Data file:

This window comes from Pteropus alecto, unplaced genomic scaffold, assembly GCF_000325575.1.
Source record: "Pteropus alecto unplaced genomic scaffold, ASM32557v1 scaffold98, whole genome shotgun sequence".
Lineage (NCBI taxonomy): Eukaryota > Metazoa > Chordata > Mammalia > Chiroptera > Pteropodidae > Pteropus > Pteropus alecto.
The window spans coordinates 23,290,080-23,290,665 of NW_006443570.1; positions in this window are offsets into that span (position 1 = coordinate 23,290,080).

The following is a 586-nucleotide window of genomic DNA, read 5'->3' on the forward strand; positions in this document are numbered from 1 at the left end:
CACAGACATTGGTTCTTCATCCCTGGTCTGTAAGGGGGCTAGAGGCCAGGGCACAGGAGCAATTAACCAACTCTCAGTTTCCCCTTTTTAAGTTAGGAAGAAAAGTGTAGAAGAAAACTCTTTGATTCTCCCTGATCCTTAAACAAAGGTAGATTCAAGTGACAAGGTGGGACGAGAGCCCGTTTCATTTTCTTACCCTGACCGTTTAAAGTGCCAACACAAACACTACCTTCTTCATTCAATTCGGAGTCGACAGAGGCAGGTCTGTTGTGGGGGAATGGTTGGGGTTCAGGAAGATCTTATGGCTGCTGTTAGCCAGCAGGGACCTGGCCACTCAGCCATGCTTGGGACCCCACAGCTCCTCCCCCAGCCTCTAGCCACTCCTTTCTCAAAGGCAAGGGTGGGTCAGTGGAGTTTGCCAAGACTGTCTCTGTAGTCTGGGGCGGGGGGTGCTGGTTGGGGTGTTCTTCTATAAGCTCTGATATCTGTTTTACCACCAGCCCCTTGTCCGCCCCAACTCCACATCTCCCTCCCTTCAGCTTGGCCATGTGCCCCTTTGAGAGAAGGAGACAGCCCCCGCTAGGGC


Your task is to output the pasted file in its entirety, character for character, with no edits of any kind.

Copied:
This window comes from Pteropus alecto, unplaced genomic scaffold, assembly GCF_000325575.1.
Source record: "Pteropus alecto unplaced genomic scaffold, ASM32557v1 scaffold98, whole genome shotgun sequence".
Lineage (NCBI taxonomy): Eukaryota > Metazoa > Chordata > Mammalia > Chiroptera > Pteropodidae > Pteropus > Pteropus alecto.
The window spans coordinates 23,290,080-23,290,665 of NW_006443570.1; positions in this window are offsets into that span (position 1 = coordinate 23,290,080).

The following is a 586-nucleotide window of genomic DNA, read 5'->3' on the forward strand; positions in this document are numbered from 1 at the left end:
CACAGACATTGGTTCTTCATCCCTGGTCTGTAAGGGGGCTAGAGGCCAGGGCACAGGAGCAATTAACCAACTCTCAGTTTCCCCTTTTTAAGTTAGGAAGAAAAGTGTAGAAGAAAACTCTTTGATTCTCCCTGATCCTTAAACAAAGGTAGATTCAAGTGACAAGGTGGGACGAGAGCCCGTTTCATTTTCTTACCCTGACCGTTTAAAGTGCCAACACAAACACTACCTTCTTCATTCAATTCGGAGTCGACAGAGGCAGGTCTGTTGTGGGGGAATGGTTGGGGTTCAGGAAGATCTTATGGCTGCTGTTAGCCAGCAGGGACCTGGCCACTCAGCCATGCTTGGGACCCCACAGCTCCTCCCCCAGCCTCTAGCCACTCCTTTCTCAAAGGCAAGGGTGGGTCAGTGGAGTTTGCCAAGACTGTCTCTGTAGTCTGGGGCGGGGGGTGCTGGTTGGGGTGTTCTTCTATAAGCTCTGATATCTGTTTTACCACCAGCCCCTTGTCCGCCCCAACTCCACATCTCCCTCCCTTCAGCTTGGCCATGTGCCCCTTTGAGAGAAGGAGACAGCCCCCGCTAGGGC